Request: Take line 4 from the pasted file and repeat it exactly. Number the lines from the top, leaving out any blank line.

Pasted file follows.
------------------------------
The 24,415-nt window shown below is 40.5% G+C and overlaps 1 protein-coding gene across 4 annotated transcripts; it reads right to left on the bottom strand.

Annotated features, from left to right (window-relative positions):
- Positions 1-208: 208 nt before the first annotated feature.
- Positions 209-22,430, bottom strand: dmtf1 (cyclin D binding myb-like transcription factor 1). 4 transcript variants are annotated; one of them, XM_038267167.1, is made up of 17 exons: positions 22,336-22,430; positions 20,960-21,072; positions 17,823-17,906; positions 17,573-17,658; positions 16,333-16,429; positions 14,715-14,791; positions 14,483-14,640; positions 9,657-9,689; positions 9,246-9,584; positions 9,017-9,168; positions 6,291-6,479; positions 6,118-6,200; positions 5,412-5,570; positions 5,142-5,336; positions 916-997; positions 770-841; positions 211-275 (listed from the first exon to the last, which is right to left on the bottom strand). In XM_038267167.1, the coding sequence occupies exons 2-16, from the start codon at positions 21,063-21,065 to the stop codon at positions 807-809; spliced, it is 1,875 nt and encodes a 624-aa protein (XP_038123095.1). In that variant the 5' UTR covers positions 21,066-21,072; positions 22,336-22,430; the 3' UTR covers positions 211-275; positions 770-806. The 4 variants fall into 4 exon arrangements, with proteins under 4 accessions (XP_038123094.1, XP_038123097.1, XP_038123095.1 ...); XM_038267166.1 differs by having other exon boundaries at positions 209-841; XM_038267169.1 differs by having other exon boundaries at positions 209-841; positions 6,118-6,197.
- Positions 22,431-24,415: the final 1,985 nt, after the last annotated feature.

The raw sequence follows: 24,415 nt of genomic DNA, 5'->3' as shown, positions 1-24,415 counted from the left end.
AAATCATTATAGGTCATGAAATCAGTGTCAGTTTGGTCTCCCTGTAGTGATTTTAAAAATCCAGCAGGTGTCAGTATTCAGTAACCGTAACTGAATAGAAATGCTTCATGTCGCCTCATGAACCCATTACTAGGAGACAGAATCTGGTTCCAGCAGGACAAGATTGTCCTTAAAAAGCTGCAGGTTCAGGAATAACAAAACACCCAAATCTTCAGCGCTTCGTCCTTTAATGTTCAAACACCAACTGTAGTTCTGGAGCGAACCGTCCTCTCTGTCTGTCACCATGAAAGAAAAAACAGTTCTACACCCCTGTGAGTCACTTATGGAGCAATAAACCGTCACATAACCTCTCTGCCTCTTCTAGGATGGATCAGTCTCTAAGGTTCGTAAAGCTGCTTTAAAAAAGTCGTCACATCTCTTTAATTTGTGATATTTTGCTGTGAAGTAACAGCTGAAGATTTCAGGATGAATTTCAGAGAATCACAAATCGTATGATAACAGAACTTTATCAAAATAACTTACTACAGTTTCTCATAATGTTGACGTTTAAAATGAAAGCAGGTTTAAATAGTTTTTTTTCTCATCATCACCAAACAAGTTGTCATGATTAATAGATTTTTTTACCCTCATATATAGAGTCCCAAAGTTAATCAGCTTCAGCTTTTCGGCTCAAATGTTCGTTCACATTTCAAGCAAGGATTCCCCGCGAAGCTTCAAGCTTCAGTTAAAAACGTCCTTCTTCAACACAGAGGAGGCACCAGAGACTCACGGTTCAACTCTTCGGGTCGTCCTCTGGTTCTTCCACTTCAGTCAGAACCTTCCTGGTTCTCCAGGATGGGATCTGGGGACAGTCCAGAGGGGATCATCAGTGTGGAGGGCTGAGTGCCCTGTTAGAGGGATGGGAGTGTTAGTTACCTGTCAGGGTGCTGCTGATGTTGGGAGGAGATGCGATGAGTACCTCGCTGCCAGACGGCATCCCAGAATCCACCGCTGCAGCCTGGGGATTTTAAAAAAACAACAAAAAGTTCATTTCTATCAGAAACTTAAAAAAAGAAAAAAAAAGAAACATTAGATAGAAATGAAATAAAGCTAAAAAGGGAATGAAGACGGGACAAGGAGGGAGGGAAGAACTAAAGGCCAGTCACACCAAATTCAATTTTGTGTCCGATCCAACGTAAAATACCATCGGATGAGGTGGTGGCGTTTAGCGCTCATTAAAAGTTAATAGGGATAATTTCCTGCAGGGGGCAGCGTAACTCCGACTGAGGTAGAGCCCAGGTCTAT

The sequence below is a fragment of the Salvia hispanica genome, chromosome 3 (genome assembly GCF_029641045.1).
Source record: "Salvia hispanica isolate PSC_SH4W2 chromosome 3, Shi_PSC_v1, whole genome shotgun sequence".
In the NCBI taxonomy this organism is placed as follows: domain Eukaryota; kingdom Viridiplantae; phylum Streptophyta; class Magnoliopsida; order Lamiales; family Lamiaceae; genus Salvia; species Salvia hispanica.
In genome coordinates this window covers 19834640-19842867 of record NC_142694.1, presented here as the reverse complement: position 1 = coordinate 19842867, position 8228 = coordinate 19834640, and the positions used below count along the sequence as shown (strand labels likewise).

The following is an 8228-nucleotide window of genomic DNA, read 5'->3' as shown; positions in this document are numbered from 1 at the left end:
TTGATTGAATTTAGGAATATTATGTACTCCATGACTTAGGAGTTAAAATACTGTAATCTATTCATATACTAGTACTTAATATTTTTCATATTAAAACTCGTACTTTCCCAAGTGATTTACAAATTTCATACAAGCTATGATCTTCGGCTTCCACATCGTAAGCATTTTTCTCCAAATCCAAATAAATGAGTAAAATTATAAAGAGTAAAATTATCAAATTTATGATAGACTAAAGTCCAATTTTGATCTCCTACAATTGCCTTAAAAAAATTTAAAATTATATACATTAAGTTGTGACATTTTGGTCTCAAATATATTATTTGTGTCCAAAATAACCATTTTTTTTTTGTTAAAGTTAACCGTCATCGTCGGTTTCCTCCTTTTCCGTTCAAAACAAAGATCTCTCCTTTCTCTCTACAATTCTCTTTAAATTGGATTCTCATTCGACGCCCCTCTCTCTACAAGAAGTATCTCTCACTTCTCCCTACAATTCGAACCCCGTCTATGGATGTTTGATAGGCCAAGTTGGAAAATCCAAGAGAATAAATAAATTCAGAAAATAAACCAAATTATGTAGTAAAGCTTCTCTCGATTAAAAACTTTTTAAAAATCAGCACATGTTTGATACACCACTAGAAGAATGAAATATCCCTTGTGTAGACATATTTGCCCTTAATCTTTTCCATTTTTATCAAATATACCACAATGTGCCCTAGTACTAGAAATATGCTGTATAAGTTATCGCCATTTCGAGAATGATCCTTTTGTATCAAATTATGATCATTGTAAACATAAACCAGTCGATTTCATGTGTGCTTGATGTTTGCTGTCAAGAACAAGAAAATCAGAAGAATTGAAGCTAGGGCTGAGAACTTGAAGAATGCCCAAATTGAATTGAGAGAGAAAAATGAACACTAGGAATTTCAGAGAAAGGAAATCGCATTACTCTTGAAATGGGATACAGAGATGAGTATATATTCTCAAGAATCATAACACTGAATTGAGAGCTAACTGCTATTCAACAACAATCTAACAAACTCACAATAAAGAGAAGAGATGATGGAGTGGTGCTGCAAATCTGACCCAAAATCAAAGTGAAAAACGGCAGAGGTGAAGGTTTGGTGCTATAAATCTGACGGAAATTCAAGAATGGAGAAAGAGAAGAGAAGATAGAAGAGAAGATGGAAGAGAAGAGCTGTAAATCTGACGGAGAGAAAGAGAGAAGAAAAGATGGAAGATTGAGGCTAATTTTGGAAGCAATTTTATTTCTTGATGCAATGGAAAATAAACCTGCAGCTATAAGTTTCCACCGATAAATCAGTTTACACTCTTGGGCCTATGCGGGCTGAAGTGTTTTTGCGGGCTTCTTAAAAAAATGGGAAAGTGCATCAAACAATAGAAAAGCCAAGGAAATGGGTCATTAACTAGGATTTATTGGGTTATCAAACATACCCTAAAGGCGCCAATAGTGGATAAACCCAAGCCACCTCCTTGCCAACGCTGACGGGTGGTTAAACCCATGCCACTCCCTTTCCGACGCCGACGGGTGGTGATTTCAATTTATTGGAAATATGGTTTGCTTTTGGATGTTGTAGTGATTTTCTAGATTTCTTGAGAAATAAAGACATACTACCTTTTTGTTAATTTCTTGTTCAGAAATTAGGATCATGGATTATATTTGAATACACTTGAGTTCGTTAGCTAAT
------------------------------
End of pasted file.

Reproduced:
- Positions 209-22,430, bottom strand: dmtf1 (cyclin D binding myb-like transcription factor 1). 4 transcript variants are annotated; one of them, XM_038267167.1, is made up of 17 exons: positions 22,336-22,430; positions 20,960-21,072; positions 17,823-17,906; positions 17,573-17,658; positions 16,333-16,429; positions 14,715-14,791; positions 14,483-14,640; positions 9,657-9,689; positions 9,246-9,584; positions 9,017-9,168; positions 6,291-6,479; positions 6,118-6,200; positions 5,412-5,570; positions 5,142-5,336; positions 916-997; positions 770-841; positions 211-275 (listed from the first exon to the last, which is right to left on the bottom strand). In XM_038267167.1, the coding sequence occupies exons 2-16, from the start codon at positions 21,063-21,065 to the stop codon at positions 807-809; spliced, it is 1,875 nt and encodes a 624-aa protein (XP_038123095.1). In that variant the 5' UTR covers positions 21,066-21,072; positions 22,336-22,430; the 3' UTR covers positions 211-275; positions 770-806. The 4 variants fall into 4 exon arrangements, with proteins under 4 accessions (XP_038123094.1, XP_038123097.1, XP_038123095.1 ...); XM_038267166.1 differs by having other exon boundaries at positions 209-841; XM_038267169.1 differs by having other exon boundaries at positions 209-841; positions 6,118-6,197.